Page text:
Cincinnati Magazine recounts Armstrong's career at UC
Wed, July 17, 2019
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USA Today Tech highlighted novel spider research by biologists at the University of Cincinnati.
Scientists know that color is important in mating displays among dazzling jumping spiders, some of which have electric blues and blazing reds to rival a peacock. But UC biology professor George Uetz discovered that color is equally important to wolf spiders, which have understated brown and black camouflage that helps them hide in the leaf litter.
"The assumption was wolf spiders don't pay attention to color. But we found that isn't really true," Uetz said.
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Wolf spiders have dichromatic vision that allows them to see green and ultraviolet. Uetz's research found that the spiders are especially sensitive to light in the green wavelength.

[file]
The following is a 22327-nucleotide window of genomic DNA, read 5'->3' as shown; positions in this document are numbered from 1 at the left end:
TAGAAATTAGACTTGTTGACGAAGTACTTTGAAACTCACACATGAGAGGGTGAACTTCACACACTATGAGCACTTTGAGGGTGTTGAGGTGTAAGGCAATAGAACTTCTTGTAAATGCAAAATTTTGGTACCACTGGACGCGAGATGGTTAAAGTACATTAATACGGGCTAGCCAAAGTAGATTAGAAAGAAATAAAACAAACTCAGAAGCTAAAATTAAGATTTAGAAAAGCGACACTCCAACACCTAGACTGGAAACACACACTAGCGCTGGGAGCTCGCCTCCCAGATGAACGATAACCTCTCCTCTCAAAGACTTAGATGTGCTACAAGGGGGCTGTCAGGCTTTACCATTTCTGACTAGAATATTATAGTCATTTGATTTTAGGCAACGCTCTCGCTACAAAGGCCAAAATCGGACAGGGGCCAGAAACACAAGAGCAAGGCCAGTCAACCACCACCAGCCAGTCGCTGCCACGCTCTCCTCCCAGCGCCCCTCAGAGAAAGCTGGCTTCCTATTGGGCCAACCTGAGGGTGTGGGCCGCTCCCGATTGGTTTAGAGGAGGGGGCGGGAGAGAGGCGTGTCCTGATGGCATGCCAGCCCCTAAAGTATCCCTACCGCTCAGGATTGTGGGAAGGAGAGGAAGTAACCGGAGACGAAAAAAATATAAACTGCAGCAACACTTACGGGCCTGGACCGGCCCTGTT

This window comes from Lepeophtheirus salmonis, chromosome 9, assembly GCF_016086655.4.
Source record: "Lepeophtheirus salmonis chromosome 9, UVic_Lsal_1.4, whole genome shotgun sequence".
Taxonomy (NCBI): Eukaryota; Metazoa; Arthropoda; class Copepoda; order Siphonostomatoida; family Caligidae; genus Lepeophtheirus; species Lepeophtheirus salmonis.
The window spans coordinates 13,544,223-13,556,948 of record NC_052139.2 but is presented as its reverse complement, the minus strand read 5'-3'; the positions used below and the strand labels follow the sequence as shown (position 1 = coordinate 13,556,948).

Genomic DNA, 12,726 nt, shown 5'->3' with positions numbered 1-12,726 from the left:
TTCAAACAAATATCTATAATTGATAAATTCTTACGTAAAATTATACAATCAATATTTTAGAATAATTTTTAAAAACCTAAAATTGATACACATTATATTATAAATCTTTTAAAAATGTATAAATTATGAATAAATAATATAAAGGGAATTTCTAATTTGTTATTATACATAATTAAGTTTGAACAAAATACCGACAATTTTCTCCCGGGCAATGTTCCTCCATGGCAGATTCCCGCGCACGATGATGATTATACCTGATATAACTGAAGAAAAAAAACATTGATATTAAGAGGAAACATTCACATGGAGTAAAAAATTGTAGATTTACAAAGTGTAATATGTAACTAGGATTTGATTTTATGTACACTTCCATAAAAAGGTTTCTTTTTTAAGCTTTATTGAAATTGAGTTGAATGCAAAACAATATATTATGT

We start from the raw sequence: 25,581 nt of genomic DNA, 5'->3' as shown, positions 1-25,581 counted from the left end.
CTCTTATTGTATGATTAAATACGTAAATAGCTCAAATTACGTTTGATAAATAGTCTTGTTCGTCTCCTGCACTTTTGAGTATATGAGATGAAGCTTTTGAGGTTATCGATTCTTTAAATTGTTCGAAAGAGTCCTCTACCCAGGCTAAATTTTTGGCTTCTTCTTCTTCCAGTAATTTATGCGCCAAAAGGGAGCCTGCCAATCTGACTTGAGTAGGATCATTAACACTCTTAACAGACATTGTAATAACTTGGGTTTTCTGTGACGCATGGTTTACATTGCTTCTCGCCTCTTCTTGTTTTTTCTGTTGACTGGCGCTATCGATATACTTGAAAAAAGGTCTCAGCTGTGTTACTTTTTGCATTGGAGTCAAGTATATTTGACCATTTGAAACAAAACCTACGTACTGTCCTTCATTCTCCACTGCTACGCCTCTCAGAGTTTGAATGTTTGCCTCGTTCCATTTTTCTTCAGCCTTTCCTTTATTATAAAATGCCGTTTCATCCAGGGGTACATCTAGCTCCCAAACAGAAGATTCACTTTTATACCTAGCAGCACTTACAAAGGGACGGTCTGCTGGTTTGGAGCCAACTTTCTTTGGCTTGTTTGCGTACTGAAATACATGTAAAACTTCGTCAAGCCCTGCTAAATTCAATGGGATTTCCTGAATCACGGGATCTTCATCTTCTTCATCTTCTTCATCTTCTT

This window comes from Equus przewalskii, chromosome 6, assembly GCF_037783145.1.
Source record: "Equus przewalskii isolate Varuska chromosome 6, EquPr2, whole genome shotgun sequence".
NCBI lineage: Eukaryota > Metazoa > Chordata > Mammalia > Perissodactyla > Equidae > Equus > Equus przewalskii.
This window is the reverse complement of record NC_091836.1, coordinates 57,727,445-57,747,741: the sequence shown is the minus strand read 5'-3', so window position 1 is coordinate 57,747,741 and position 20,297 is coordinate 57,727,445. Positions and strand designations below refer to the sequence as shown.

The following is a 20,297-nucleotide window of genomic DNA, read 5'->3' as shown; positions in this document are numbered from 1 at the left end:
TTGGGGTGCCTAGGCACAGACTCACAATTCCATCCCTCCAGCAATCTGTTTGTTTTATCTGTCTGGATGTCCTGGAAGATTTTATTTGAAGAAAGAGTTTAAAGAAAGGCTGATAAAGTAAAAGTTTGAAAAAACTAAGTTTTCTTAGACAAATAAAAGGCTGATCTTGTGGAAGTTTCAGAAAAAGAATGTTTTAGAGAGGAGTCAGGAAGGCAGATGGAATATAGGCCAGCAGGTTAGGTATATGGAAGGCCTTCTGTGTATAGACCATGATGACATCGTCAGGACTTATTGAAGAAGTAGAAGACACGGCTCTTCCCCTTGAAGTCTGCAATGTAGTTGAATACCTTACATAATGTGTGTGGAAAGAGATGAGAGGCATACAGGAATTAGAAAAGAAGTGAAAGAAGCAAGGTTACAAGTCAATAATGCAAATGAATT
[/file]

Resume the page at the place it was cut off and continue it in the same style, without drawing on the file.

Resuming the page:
The research found that female wolf spiders responded more favorably to videos of courting males that had a green hue instead of simple monochrome. Sharper contrast in the videos also prompted a bigger reaction from the females.
Uetz and his students have authored many journal articles on the fascinating behaviors and incredible sensory abilities of wolf spiders.
Featured image at top: A wolf spider (Schizocosa ocreata). Photo/Joseph Fuqua II/UC Creative Services